While Ellen Sandler, Jen Grisanti and Chad Gervich — see tvwriterssummit.com — take the NYC by storm December 6-7, I’ll be spending the holidays in Merry Olde LA tying up loose ends and decompressing from a wonderful (and crazy busy) season of DANCING WITH THE STARS while I share this newly structured course perfect for beginners, mid-career pros and execs interested in learning more about crafting great story and making irresistible television.
I’ll also be offering some special consulting packages either for yourself or someone you know who’s interested in developing their reality concepts into viable treatments. For the month of December only, packages range from $500 for three consult calls up to one hour (usually $200/hr) to $850 for a one hour consult and two revisions of your subsequent treatment draft. Email me at realitytvtroy[at]gmail.com for more details, and yes, gift certificates are available if you’re playing Santa.
After January 1, consults will return to the regular $200/hr fee and, if this year is like most others, I’ll be heading back to a new show… so jump on it! There’s no time like the present to get yourself ready for the new year.
Working on Dancing With the Stars again has been a real treat, thought it’s certainly keeping me away from the blog.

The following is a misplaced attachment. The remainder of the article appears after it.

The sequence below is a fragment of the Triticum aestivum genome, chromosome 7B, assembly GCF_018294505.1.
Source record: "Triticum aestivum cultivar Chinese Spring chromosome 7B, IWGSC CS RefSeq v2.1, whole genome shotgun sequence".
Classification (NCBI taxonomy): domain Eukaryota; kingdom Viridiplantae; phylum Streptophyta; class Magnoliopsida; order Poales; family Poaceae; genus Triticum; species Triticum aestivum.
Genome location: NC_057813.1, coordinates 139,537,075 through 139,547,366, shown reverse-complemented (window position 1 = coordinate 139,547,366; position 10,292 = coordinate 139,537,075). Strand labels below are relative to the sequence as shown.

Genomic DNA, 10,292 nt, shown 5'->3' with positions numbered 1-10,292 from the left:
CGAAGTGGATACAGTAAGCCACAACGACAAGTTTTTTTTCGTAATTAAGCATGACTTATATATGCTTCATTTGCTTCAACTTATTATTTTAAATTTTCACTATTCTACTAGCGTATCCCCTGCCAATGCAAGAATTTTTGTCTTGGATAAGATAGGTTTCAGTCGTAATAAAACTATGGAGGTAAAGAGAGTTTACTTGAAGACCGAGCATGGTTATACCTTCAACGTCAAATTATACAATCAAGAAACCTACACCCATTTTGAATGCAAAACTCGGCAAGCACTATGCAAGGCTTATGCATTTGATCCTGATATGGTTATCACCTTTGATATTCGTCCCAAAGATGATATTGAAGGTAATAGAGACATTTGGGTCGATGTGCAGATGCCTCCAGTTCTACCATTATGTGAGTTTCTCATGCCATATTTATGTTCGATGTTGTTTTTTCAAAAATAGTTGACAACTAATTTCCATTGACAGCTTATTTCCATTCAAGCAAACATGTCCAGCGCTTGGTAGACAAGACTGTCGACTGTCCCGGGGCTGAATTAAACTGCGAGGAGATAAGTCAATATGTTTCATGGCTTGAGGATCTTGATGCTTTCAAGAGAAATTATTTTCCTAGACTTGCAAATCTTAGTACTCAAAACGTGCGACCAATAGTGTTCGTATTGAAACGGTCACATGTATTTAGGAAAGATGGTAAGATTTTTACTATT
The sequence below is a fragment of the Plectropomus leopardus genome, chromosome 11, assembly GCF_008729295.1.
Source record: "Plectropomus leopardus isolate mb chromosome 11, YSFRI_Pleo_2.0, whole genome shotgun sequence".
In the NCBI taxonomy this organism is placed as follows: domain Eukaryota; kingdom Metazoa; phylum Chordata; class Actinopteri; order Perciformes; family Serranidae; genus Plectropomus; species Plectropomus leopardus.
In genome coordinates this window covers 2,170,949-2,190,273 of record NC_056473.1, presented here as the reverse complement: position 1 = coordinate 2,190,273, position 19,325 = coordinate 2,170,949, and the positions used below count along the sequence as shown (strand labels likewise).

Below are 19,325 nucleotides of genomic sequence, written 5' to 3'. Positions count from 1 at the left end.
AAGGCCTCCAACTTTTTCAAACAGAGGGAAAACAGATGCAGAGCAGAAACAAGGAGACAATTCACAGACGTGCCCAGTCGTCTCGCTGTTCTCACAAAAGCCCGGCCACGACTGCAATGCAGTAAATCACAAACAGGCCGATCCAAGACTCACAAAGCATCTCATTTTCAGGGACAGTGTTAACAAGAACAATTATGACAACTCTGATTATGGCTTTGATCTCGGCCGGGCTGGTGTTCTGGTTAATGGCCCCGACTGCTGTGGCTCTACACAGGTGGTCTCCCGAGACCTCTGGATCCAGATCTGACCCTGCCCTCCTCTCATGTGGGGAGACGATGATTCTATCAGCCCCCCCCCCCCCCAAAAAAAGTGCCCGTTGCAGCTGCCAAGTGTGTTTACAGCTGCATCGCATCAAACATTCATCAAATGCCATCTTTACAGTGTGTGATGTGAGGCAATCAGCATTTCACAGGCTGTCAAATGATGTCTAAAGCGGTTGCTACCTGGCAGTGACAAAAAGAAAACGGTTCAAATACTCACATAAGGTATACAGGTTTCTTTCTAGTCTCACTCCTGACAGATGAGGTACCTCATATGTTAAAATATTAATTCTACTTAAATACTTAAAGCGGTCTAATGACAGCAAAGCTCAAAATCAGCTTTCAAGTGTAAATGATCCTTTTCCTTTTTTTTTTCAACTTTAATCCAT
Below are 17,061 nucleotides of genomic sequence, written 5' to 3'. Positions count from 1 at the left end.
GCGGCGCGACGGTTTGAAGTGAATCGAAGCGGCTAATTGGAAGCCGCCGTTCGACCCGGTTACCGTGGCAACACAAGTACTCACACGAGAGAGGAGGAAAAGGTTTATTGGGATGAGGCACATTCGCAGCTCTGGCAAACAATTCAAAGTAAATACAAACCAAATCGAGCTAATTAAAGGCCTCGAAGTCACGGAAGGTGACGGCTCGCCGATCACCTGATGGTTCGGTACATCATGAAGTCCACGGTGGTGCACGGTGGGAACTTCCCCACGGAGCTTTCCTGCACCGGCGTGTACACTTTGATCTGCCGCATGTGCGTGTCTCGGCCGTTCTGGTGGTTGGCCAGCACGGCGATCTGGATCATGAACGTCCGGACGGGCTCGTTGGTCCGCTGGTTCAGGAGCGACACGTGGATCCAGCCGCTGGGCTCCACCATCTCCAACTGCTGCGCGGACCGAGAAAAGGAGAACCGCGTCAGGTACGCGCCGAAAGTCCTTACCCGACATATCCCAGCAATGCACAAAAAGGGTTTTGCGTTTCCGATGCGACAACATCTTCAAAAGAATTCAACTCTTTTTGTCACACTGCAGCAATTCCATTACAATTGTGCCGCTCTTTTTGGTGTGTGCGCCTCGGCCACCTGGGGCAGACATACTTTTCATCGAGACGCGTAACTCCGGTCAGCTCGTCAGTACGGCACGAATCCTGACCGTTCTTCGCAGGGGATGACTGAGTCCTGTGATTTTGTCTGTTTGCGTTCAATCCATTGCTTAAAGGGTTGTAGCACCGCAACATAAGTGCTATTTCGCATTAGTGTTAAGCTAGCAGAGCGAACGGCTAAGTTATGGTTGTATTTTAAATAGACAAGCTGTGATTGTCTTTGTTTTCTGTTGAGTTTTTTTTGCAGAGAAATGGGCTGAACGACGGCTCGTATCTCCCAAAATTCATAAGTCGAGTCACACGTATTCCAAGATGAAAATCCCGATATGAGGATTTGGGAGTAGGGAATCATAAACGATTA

Just wanted to pop by today and share a neat little thought on interviews courtesy of my pal Dan, another producer on the show.
We were having a conversation about good interview technique this week, and he offered up a great bit of advice that hadn’t occurred to me after a decade and a half of working on interview questions and conducting more than my share of “look at me, not at the camera” sit-downs.
“You know, I really don’t like it when people start a response with I think,” said Dan. He explained that he felt it diluted the certainty and oomph of the statement that followed.
The more I thought about it, the more I agreed.
Look at these two responses:
“I think Carol was at least twenty minutes late.”
“Carol was at least twenty minutes late.”
The second one’s undoubtedly more impactful, because it sounds so darn certain. The wishy-washy first statement sounds a little unsure, as if it was maybe fifteen or twenty-five minutes.
The only time that “I think” could be useful is if you had some legally hairy content and your subject said something controversial, stating their opinion. Then “I think” clarifies that it’s their position and not a statement of absolute fact. I’m no attorney, but I imagine that it could help get your powerful personal statement through legal/S&P.
If you enjoyed the first five Remember, We’re Not Here podcasts, more are in the works, though the series in unlikely to relaunch until some point after Thanksgiving so I can stockpile ’em and get a new one out every week as I’d originally hoped to.
Thanks to guests Joey Ortega, Andrew Hoagland, Shelly Goldstein, Jon Collins and Carl Hansen for their installments posted so far. The new season kicks off with a joint interview with Eddie Pepitone (comic, actor and participant in Last Comic Standing) and Karen Simmons, story assistant for Basketball Wives and Basketball Wives LA.
Meanwhile, the old shows are still available HERE.